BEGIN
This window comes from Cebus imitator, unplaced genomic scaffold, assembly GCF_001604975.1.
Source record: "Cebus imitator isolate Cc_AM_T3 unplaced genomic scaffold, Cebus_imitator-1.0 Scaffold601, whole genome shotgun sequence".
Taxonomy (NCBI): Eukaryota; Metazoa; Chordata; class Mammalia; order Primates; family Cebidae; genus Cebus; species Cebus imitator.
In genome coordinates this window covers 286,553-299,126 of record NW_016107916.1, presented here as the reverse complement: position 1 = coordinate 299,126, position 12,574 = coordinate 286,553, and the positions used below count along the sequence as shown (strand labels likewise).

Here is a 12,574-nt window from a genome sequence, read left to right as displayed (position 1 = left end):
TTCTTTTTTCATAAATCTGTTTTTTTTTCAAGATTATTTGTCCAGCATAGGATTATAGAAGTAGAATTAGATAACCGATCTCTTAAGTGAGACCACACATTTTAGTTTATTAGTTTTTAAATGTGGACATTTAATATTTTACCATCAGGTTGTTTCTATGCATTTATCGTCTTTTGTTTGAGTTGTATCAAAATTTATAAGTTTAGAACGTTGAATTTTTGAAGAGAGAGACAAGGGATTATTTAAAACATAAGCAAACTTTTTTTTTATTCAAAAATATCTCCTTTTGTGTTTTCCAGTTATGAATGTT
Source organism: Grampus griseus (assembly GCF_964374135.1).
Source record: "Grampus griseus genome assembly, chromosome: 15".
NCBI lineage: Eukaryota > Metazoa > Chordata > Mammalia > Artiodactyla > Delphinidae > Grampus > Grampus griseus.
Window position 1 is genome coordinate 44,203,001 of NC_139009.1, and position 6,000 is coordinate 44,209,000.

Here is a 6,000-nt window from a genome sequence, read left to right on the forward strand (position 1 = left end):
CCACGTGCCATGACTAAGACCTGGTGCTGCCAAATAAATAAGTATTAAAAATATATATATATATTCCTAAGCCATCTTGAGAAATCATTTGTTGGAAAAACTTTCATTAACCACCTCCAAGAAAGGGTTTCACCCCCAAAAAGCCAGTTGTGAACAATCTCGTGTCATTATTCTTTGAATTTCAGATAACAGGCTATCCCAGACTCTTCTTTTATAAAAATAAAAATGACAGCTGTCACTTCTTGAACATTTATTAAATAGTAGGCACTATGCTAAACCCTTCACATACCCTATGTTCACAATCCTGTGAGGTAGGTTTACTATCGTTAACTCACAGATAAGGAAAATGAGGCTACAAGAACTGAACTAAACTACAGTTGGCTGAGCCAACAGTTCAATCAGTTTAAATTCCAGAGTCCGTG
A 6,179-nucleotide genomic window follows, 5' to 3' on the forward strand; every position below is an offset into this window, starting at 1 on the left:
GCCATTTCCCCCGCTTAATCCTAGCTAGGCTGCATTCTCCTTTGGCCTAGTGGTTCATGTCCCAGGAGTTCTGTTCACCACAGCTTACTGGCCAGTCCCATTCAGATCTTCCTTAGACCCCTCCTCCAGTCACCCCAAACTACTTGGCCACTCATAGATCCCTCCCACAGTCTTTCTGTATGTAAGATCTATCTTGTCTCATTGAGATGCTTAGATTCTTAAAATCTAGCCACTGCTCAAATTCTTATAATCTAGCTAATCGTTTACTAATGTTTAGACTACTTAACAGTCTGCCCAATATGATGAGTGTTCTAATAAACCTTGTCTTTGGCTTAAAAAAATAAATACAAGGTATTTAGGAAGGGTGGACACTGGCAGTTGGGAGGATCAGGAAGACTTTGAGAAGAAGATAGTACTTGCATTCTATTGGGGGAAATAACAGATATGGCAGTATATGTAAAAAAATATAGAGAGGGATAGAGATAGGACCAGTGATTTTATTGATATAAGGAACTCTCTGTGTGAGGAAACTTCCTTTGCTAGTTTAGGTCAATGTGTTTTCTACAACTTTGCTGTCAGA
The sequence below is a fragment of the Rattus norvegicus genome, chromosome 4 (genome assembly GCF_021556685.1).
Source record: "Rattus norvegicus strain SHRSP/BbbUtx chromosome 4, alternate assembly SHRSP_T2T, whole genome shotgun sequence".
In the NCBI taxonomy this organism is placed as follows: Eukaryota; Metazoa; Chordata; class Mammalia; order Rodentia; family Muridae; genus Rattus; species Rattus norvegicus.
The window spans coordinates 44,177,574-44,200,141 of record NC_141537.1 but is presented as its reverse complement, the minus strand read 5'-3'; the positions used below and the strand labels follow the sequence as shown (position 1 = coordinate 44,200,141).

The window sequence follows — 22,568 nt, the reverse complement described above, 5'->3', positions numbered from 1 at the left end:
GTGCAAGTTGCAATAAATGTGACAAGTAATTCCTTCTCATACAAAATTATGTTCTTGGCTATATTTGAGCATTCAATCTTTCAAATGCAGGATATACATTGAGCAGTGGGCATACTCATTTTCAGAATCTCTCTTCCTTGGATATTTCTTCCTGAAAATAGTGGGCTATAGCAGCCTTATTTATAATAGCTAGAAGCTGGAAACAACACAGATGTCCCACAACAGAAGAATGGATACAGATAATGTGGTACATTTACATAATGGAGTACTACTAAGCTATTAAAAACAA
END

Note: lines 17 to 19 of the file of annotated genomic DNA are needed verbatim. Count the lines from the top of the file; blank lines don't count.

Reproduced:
In the NCBI taxonomy this organism is placed as follows: Eukaryota; Metazoa; Chordata; class Mammalia; order Rodentia; family Muridae; genus Rattus; species Rattus norvegicus.
The window spans coordinates 44,177,574-44,200,141 of record NC_141537.1 but is presented as its reverse complement, the minus strand read 5'-3'; the positions used below and the strand labels follow the sequence as shown (position 1 = coordinate 44,200,141).

The window sequence follows — 22,568 nt, the reverse complement described above, 5'->3', positions numbered from 1 at the left end: